Women's Early Labour Market Transitions in Sub-Saharan Africa
What limits women's ability to become financially self-sufficient from an early age in Africa? This project will examine the factors that affect young women's transitions from school to work, how they choose their first job, what drives the timing of when they leave full-time education, and how early work experiences and having children can affect their future employment options. The research will be carried out in six countries: Burkina Faso, Ethiopia, Ghana, Kenya, Tanzania, and Uganda. Some of the key strategies for increasing women's economic empowerment in low- and middle-income countries include expanding women's opportunities for full and productive paid employment, and improving their access to education. There is a strong commitment among governments to address both youth unemployment and gender inequality in education. But there is little evidence on what underlies the challenges young girls face. Research is also thin on whether and how early labour market and fertility experiences can have substantial lifelong consequences for their economic prospects. This project seeks to fill this evidence gap. This research is supported under the Growth and Economic Opportunities for Women (GrOW) program. GrOW is a five-year, multi-funder partnership of the United Kingdom's Department for International Development, The William and Flora Hewlett Foundation, and IDRC. With a focus on low-income countries in sub-Saharan Africa and South Asia, GrOW aims to support policies and interventions that improve women's livelihoods and contribute to societal well-being. One component of the program will support 11 projects addressing barriers to women's economic empowerment and gender gaps in earnings and productivity. This project is among them, selected following a competitive call. The project team will cultivate close relationships and regular interaction with stakeholders in each country to raise awareness and buy-in, and to enrich policy discussions. The findings will be particularly relevant in light of the heightened policy interest on youth employment in sub-Saharan Africa and beyond. The project will seek to -highlight the factors that influence young women's decisions about the first full-time economic activity they undertake; -identify factors affecting young women's fertility experiences; -investigate the extent to which working as a child affects the school-to-work transition; -clarify how early labour market and early fertility experiences affect women's employment later in life; and -build a strong relationship with national and international stakeholders to ensure uptake of the results. The University of Sussex and the University of Nairobi will coordinate the project.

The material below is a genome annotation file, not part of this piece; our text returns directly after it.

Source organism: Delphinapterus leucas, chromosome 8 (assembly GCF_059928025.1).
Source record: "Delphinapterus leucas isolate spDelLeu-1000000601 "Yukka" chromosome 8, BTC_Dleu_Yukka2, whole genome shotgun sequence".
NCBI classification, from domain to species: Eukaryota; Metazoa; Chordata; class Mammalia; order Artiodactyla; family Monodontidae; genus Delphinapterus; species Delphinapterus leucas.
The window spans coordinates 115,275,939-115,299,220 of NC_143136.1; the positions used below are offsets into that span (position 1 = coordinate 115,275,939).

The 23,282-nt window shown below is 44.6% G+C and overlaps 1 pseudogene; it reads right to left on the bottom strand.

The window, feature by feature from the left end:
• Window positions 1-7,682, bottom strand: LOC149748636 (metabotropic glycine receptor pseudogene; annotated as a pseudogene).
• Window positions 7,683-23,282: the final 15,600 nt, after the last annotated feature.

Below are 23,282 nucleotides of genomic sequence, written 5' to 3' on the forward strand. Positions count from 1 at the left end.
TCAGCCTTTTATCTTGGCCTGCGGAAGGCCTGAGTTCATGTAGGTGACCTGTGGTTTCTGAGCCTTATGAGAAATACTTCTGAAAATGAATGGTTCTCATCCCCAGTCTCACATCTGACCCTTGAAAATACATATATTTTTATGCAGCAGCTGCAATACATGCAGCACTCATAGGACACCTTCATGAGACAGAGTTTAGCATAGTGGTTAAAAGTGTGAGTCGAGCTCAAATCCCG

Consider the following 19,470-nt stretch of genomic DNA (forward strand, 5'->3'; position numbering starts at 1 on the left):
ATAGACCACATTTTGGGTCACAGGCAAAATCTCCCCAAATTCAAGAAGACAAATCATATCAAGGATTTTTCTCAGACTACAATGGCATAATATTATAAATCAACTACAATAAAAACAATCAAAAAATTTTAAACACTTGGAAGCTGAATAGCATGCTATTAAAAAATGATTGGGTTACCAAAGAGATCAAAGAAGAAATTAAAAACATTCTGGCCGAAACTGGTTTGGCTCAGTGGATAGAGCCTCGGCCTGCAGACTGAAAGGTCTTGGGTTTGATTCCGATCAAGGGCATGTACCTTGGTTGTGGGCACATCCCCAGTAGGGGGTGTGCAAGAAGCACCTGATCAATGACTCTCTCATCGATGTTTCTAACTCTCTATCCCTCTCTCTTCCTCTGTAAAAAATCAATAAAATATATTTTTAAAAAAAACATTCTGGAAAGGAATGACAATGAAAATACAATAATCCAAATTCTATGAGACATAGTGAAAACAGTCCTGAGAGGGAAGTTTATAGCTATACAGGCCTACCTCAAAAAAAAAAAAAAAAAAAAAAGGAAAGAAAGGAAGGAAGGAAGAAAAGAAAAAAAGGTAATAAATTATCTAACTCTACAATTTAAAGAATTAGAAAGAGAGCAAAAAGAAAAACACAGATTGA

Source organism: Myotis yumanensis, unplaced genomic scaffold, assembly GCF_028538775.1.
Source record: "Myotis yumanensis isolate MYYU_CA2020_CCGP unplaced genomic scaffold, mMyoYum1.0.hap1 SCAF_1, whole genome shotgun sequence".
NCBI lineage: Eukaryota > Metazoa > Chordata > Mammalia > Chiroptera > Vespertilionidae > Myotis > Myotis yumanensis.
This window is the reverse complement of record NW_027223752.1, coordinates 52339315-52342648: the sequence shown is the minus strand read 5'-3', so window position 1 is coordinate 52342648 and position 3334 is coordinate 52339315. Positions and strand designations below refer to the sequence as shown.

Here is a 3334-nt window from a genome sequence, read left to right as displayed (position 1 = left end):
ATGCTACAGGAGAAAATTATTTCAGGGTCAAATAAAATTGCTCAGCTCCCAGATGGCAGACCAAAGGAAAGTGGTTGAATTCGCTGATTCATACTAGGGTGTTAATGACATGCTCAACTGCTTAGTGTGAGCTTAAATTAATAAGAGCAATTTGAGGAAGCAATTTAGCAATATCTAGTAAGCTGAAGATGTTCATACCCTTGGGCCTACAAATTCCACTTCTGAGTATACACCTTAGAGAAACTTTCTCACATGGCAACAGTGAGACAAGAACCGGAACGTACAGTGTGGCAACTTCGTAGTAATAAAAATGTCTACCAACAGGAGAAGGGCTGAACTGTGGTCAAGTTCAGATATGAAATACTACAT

Just gold : a conflict-free artisanal gold project - briefing note
Partnership Africa Canada’s (PAC) Just Gold project aims to bring legal, conflict-free, and traceable gold from artisanal mine sites in the Democratic Republic of Congo to international markets. Butuzi in South Kivu is PAC’s second location for the Just Gold pilot project. We are currently undertaking baseline research and laying the foundations for the project, which we expect to be fully operational later in 2016.
From school to work in six African countries : how are women faring? - policy brief
Young African women who leave school and have children early face fewer livelihood options and diminished horizons. To shed light on factors that deter young women from leaving school, researchers examined evidence on school-to-work transitions. Interventions that help them stay in school can impact skills, future careers, and their contributions to society in the long run. This Growth and Economic Opportunities for Women (GrOW) policy brief reports that despite significant gains in education, evidence from six African countries indicates formal employment opportunities are not keeping pace and that girls and women are disadvantaged by care duties.
Author(s): McKay, Andy, O’ Neill, Mary, Vargas, Alejandra, Melesse, Martha
Transition des études au marché du travail dans six pays africains : comment les femmes s’en tirent elles ? - exposé de politique
La participation des femmes à la main-d’oeuvre est plus élevée en Afrique subsaharienne que dans plusieurs régions en développement, mais il y a moins de jeunes femmes y occupant des emplois salariés du secteur structuré. Par ailleurs, les niveaux d’instruction des femmes y sont moins élevés que dans d’autres régions, alors que les taux de fécondité y sont plus élevés et que les femmes ont généralement des enfants à un plus jeune âge. En général, les jeunes femmes africaines concilient les responsabilités professionnelles et familiales en occupant davantage des emplois d’aide-domestique, en faisant de l’agriculture ou en occupant un travail occasionnel. Parce qu’elles abandonnent l’école de façon précoce et ont des enfants au cours de leur adolescence, les jeunes femmes ont moins de possibilités d’assurer leur subsistance et leurs horizons sont limités. Les interventions visant à les rejoindre durant leur enfance pour les aider à demeurer plus longtemps à l’école peuvent avoir de plus grandes répercussions sur les compétences qu’elles acquerront, leur future carrière et leurs contributions à la société.
Author(s): McKay, Andy, Vargas, Alejandra, O'Neill, Mary, Melesse, Martha